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The Domain Of Arnheim

2.76  ·  Rating Details ·  86 Ratings  ·  9 Reviews
Suspense, fear and the supernatural provide the center for this tale by the master prose writer.
Published (first published January 15th 1846)
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Community Reviews

(showing 1-30)
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Lee
Jun 22, 2013 Lee rated it really liked it
Read this thanks to two mentions by Julien Gracq in two books, A Balcony in the Forest and The Shape of a City -- also because the great writer in Musil's A Man Without Qualities is named Paul Arnheim and this must be its provenance. The description mentions suspense, fear, and the supernatural -- there's some suspense and mention of suspended minarets (they're not necessarily supernaturally floating) but there's certainly nothing to fear here, despite maybe minor Gothic undertones re: death. ...more
Shelley
Oct 29, 2009 Shelley rated it did not like it
Did not see the point of it. Maybe I really missed the point but I thought it was boring and pointless. Maybe he was just brainstorming and kind of left off without finishing? I don't know. Yawn!!!
Abby
Oct 04, 2014 Abby rated it it was ok
I always get lost in Poe when he doesn't really have a macabre theme to his stories. I am not sure what this says about my attention level...
zeez
Dec 12, 2012 zeez rated it did not like it
Okay, This was definitely the worst I've read by Poe, Other than the rich writing I didn't find anything special about it, It made me feel dull while reading!! :/
Ebster Davis
Aug 05, 2015 Ebster Davis rated it really liked it
The narrator says he's not trying to write an essay on "How to be Happy" but I kind of feel that's exactly what this story is about.

It wouldn't have been really great, except that I believe very strongly in Ellison's "Conditions of Bliss":

1) Free exercise in the open air
2) Love of woman ('xcept I am a straight female, but okey...)
3) Contempt of ambition
4) Have "an object of unceasing pursuit" (aka. A dream)


Most of the story has to do with Ellison pursuing his dream of building/finding the perfe
...more
Natalie
Aug 23, 2016 Natalie rated it did not like it
Here's the story,
Of a guy named Ellison
Who was busy taming nature to his will
All his plans were weird and wild
Oh that, Ellison,
He's a spoiled child.

It's the story
Of that crazy Ellison,
Who was bringing all his plans into the light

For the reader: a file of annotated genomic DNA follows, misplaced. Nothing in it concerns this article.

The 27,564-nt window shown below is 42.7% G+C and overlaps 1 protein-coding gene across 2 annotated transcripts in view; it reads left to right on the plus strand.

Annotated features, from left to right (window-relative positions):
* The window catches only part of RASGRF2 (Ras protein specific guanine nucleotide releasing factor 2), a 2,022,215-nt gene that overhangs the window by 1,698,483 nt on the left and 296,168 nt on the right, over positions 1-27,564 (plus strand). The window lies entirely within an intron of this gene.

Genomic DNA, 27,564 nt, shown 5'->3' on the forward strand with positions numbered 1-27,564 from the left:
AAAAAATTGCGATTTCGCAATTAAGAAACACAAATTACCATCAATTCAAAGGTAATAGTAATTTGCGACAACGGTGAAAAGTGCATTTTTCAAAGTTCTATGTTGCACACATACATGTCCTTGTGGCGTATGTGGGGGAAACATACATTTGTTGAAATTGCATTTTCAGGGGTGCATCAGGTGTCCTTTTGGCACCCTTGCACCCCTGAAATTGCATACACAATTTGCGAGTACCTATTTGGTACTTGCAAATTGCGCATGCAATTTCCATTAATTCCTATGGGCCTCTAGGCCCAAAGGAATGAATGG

Ellison thought that he was so brilliant
Yet he was just so dumb

Then that one day came Poe had to write a story
And he thought it was much better than it was
He thought these words
Would somehow form a story
But it turns out this one is a great big dud.
A great big dud.
A gre
...more
Susan
Jan 03, 2015 Susan rated it it was ok  ·  review of another edition
Blah-blah-blah. It'd be beautiful and poetic and all that if all the beauty and poeticness didn't get lost in the torrents of superfluous ornaments.
Eduard
Read as part of the volume Edgar Allan Poe Complete Tales and Poems.

Other than the accustomed excellent writing of Poe, this short story offers nothing particularly memorable.
Neelam Babul
Apr 06, 2016 Neelam Babul rated it it was ok
This was an okay read not as appealing as other stories by the author. It was more of an essay on being happy.

It failed to grab my attention.
Alejandra
Alejandra rated it it was ok
Feb 03, 2014
Eric Z.
Eric Z. rated it liked it
Aug 14, 2013
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Oct 16, 2012
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Aug 25, 2011
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Aug 29, 2014
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The name Poe brings to mind images of murderers and madmen, premature burials, and mysterious women who return from the dead. His works have been in print since 1827 and include such literary classics as The Tell-Tale Heart, The Raven, and The Fall of the House of Usher. This versatile writer’s oeuvre includes short stories, poetry, a novel, a textbook, a book of scientific theory, and hundreds of ...more
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“He admitted but four elementary principles, or more strictly, conditions of bliss. That which he considered chief was (strange to say!) the simple and purely physical one of free exercise in the open air. "The health," he said, "attainable by other means is scarcely worth the name." He instanced the ecstasies of the fox hunter, and pointed to the tillers of the earth, the only people who, as a class, can be fairly considered happier than others. His second condition was love of woman. His third, and most difficult of realization, was the contempt of ambition. His fourth was an object of unceasing pursuit; and he held that, other things being equal, the extent of attainable happiness was in proportion to the spirituality of this object.” 2 likes
“Les quatre conditions élémentaires du bonheur sont : la vie en plein air, l'amour d'une femme, le détachement de toute ambition et la création d'un Beau nouveau.” 1 likes
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